Creating social media images with your own quotes and photographs.

 

I love quotes. I love photography. Like a peanut butter and jelly sandwich- they are “perfect” when paired together. I am confident that I am not the only one who thinks that the combination of a witty or motivational statement superimposed on a whimsical or lovely photo can make you smile or feel inspired. In fact, social media platforms, such as Twitter and Facebook, have dedicated days that lend themselves to just these type of posts with images –  #MondayMotivation #TuesdayTravel #WednesdayWisdom #TBT (Throw Back Thursday) and more.

Never one to miss an opportunity to showcase my favorite photography, I have embraced creating images with my own or others’ quotes as passionately as I have ingested many a peanut butter and jelly sandwich.

Related:  Check out this link that “highlights” my “famous quotes”. 

In the social media world there are people who are content creators (people who use their skills to create engaging posts.). There also are people who are known as social media influencers. This second group are folks who have an audience that reacts – usually  positively (and often profitably) – to the endorsement or reviews posted by the influencer.  Some may say I am both. But, if I have to pick one- I would love to be known as a content creator.  I think developing fun and meaningful messaging on social media posts for my own or another’s brand leaves far more a lasting impression than endorsing product after product after product. My favorite is when you can meld the two together- such as working for a brand that wants you to promote a social good / philanthropic agenda.  Or if the brand has an interesting story to tell – that is heart- wrenching, inspirational, or teaches a life lesson. Plus, posting on your own social media platforms images or video that you have created, is for a person like me, an enormous amount of fun!

Photos taken in unique places are often my favorite backgrounds for posts with quotes.

 

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 Photo from Waimea, Hawaii. December 2016. Photo by Louise Sattler

 

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Waikiki Beach, Hawaii 2016  Photo: Louise Sattler

 

I also like to create posts that promote education and travel together

 

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Skagway, Alaska (near the Canadian border) June 2018. Photo by Louise Sattler

 

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 Nara, Japan February 2018. Photo by Louise Sattler
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Kyoto Train Museum in Japan (February 2018)   Photo by L. Sattler

 

Sometimes you can forgo a quote because the objects in the photo are message enough

 

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Photo by Louise Sattler Paso Robles, California 2018

 

Or nature provides you the perfect composition and no words are needed

 

 

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California Sunset – 2016   Photo by Louise Sattler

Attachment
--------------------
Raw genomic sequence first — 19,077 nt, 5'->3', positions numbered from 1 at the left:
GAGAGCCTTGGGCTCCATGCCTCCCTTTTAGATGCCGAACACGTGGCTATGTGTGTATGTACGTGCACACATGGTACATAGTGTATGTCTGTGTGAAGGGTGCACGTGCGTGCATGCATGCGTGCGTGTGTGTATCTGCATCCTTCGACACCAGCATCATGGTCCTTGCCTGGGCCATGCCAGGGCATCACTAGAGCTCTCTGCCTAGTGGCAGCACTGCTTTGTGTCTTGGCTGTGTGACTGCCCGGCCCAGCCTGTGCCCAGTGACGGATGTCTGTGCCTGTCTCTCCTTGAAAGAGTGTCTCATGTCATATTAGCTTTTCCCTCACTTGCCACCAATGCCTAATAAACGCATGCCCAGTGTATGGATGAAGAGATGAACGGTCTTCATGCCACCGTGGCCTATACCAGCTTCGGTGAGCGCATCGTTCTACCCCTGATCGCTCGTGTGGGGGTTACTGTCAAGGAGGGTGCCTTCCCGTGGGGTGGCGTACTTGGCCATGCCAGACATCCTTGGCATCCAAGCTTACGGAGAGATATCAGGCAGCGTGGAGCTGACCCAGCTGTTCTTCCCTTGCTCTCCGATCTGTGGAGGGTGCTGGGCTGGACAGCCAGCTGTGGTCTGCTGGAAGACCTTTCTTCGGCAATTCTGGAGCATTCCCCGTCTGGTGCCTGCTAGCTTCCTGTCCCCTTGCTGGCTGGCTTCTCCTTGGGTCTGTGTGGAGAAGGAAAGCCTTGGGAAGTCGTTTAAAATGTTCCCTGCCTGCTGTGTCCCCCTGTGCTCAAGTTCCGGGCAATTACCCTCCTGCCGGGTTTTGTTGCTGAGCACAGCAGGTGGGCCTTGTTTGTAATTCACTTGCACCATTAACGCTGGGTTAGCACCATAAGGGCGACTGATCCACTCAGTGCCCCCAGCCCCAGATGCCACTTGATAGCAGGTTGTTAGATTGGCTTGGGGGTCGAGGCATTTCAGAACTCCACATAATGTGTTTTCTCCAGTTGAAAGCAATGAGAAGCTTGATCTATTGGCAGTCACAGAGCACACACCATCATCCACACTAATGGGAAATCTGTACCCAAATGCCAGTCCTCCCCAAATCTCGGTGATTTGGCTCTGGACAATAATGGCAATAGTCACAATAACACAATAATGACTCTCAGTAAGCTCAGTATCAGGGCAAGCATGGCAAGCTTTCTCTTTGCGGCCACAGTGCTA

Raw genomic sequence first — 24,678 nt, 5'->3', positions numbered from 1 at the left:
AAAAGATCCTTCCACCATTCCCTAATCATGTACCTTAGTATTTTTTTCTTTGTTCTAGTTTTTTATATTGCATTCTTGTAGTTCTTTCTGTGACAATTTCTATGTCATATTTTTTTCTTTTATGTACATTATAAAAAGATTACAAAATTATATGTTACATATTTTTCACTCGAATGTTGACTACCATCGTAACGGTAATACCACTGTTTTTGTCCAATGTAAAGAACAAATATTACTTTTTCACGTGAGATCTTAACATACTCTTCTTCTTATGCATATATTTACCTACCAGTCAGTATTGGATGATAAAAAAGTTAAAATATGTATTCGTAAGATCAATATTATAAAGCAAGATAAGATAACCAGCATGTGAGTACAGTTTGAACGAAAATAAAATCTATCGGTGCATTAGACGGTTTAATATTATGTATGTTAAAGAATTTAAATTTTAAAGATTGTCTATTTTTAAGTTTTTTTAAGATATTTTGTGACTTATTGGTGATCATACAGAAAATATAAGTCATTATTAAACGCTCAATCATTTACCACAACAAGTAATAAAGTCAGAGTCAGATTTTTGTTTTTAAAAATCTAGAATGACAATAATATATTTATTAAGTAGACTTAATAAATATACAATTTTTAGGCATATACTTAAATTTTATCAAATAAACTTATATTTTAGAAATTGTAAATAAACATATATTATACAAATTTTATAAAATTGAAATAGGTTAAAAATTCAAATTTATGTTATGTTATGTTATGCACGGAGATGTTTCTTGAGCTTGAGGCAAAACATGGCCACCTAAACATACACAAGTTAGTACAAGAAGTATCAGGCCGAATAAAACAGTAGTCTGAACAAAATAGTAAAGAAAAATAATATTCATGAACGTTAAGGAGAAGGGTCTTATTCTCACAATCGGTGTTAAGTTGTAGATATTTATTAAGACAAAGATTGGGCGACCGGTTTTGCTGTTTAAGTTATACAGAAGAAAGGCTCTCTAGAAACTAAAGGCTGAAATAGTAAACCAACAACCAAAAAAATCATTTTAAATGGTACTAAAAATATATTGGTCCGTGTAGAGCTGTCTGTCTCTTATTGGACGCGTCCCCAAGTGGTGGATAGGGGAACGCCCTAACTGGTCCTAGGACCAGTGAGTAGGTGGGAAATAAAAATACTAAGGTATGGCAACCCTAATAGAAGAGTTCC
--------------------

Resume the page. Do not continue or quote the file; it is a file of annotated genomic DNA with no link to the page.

Don’t forget that people make great social media photo posts, too!

Lastly, a photo for a social media post can include people! Some of my favorite photos are not the ones that are posed, but the candids of friends taking a photo of themselves as they live – “in the moment”.  Below is  Marlee Matlin and her interpreter, Jack  with Camryn Manheim (center) at the Nyle DiMarco Foundation party in Los Angeles in 2016. Just look at their joy!

 

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Marlee, Camryn and Jack … Photo by L. Sattler

Last thoughts…

Social media allows you an avenue for creativity to flow from your brain to the world wide web! I would be remiss if I didn’t conclude this post with a few cautionary tales…

  1. Be sure you have permission to post photos of people.  Especially those who are not adults, but minors.  It is just common courtesy to skip posting a photo with people who happen to be in the background without their permission. At the very least, blur their faces. Portrait mode on a camera can help focus on the subject matter or people you wish to capture and not ancillary folks!
  2. Limit the selfies!  Enough said.
  3. Every moment doesn’t need to be photographed. Nor does it need to be to shared on social media. Especially each and every milestone of your life or that of your child’s.
  4. Put your name on photos that you care about or have them watermarked.  I had the misfortune of having my photos “hijacked” by another social media poster. UGH
  5. Give credit to photos that you use from others. So, if you have a photographer helping you at an event and use their photos- credit them! If you use stock photos- acknowledge that, as well.
  6. You don’t need a fancy camera – although that helps. I use either my OLD Nikon 60 or my iPhone.  Once in a while I will grab my Samsung phone/ NOTE because the camera is so amazing!
  7. Simply enjoy the creative process. I may not be a “top photographer”, but I enjoy photography and am hoping others enjoy my efforts.

 

A few more to close out this post…

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Getty Museum, Los Angeles, California 2015 . L Sattler.

 

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Scenes from San Pedro, CA – all photos by L. Sattler

 

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3.pngThis post dedicated to my dear friends, Sue and Bob, who over dinner last week complimented my travel photography .  Thanks for the encouragement, laughter and sharing the baklava!

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